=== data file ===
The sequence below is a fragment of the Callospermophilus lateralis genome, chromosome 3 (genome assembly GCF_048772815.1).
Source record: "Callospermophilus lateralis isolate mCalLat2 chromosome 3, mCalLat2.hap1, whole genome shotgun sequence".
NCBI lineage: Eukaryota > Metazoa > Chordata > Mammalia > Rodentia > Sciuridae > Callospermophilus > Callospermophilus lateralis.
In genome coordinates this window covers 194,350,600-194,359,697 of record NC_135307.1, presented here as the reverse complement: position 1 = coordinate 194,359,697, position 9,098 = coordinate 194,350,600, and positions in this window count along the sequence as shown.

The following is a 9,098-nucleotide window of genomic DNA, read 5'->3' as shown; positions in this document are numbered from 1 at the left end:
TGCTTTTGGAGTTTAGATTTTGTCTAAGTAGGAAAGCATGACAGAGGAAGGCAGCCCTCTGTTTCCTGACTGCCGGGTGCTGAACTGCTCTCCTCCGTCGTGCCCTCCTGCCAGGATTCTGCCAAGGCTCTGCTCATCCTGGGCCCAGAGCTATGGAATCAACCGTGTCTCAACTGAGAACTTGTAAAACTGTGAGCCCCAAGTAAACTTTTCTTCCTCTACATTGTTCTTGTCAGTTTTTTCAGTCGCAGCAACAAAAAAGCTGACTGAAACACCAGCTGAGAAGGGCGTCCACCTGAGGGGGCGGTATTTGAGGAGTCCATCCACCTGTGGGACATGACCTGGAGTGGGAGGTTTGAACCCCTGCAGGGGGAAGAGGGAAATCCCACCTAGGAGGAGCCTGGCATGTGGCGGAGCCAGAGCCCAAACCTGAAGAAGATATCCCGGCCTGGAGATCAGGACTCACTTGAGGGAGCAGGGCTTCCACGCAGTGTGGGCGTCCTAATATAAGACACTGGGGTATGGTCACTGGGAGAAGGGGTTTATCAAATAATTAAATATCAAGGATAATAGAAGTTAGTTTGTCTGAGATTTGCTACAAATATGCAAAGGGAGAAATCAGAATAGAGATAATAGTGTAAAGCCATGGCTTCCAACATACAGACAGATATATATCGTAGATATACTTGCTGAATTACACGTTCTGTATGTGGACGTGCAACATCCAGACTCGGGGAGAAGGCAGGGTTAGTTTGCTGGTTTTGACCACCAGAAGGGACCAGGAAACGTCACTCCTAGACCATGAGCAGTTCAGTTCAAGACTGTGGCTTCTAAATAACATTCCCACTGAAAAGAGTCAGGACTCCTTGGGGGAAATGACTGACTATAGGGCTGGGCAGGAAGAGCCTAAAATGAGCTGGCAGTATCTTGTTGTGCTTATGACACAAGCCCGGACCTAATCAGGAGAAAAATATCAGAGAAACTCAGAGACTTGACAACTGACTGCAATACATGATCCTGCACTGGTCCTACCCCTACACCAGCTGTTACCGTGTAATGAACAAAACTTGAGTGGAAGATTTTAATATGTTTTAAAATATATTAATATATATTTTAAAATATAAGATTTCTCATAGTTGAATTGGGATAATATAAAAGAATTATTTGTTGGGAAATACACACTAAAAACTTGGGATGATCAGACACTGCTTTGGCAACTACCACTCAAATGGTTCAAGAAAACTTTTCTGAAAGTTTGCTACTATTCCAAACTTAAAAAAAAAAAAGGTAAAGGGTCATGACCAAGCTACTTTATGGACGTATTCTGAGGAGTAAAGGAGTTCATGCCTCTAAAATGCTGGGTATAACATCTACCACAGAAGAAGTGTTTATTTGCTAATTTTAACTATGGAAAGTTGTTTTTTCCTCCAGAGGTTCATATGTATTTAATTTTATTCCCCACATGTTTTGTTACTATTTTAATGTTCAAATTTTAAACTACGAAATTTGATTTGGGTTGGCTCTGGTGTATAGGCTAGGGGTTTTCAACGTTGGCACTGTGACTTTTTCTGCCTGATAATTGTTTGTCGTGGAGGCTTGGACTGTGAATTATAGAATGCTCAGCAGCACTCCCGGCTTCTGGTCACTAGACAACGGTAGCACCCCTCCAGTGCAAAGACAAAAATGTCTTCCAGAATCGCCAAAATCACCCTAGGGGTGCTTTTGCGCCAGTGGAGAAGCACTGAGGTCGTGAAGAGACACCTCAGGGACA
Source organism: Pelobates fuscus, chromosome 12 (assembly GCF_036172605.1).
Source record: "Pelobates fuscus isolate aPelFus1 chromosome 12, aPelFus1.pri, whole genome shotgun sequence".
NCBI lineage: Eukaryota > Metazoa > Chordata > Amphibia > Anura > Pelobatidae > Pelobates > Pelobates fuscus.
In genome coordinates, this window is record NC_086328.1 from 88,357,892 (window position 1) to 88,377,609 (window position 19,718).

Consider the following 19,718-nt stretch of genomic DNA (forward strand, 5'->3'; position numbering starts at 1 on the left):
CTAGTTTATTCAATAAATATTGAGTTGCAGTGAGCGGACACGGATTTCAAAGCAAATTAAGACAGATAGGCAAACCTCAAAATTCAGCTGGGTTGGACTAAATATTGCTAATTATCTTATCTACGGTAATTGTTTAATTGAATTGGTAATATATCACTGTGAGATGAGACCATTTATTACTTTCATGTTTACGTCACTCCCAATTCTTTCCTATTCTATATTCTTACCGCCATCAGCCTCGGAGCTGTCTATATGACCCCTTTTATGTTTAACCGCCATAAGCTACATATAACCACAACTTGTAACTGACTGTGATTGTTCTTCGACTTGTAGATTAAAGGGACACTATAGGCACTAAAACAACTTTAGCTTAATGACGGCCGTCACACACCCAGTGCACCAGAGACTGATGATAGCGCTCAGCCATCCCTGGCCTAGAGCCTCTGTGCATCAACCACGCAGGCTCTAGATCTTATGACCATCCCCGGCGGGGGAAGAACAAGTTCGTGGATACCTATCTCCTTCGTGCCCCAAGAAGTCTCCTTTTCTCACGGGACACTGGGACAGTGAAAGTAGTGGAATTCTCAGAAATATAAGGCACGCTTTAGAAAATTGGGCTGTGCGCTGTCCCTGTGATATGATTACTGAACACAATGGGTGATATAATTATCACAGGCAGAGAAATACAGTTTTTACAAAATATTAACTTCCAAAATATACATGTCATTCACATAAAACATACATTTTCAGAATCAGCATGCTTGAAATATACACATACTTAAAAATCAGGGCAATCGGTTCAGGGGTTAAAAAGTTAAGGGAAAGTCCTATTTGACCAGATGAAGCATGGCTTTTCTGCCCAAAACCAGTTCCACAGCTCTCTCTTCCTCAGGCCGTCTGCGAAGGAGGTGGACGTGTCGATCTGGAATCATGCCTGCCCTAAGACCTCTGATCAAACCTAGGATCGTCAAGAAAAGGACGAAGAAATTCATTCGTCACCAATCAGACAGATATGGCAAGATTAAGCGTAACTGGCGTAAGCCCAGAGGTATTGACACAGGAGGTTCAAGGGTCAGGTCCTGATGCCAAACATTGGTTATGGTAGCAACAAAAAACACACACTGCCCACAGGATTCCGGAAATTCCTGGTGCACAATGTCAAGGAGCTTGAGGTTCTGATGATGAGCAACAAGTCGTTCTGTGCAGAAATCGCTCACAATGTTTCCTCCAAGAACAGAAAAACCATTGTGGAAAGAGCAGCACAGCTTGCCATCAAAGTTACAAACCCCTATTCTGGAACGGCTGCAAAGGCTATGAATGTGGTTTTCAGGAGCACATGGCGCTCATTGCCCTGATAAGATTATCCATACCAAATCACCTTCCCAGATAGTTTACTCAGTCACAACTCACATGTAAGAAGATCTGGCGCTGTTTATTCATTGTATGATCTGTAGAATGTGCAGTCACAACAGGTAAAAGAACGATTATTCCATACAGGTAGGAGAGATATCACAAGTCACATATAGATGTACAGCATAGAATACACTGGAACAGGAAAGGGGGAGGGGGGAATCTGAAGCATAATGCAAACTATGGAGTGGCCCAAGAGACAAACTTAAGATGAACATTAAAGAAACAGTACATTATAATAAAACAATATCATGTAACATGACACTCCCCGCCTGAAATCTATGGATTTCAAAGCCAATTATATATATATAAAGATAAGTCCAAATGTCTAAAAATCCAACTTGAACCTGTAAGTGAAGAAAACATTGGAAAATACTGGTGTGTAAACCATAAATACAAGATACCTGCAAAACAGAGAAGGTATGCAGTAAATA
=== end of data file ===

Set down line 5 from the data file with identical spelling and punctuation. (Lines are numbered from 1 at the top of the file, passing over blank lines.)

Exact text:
The following is a 9,098-nucleotide window of genomic DNA, read 5'->3' as shown; positions in this document are numbered from 1 at the left end: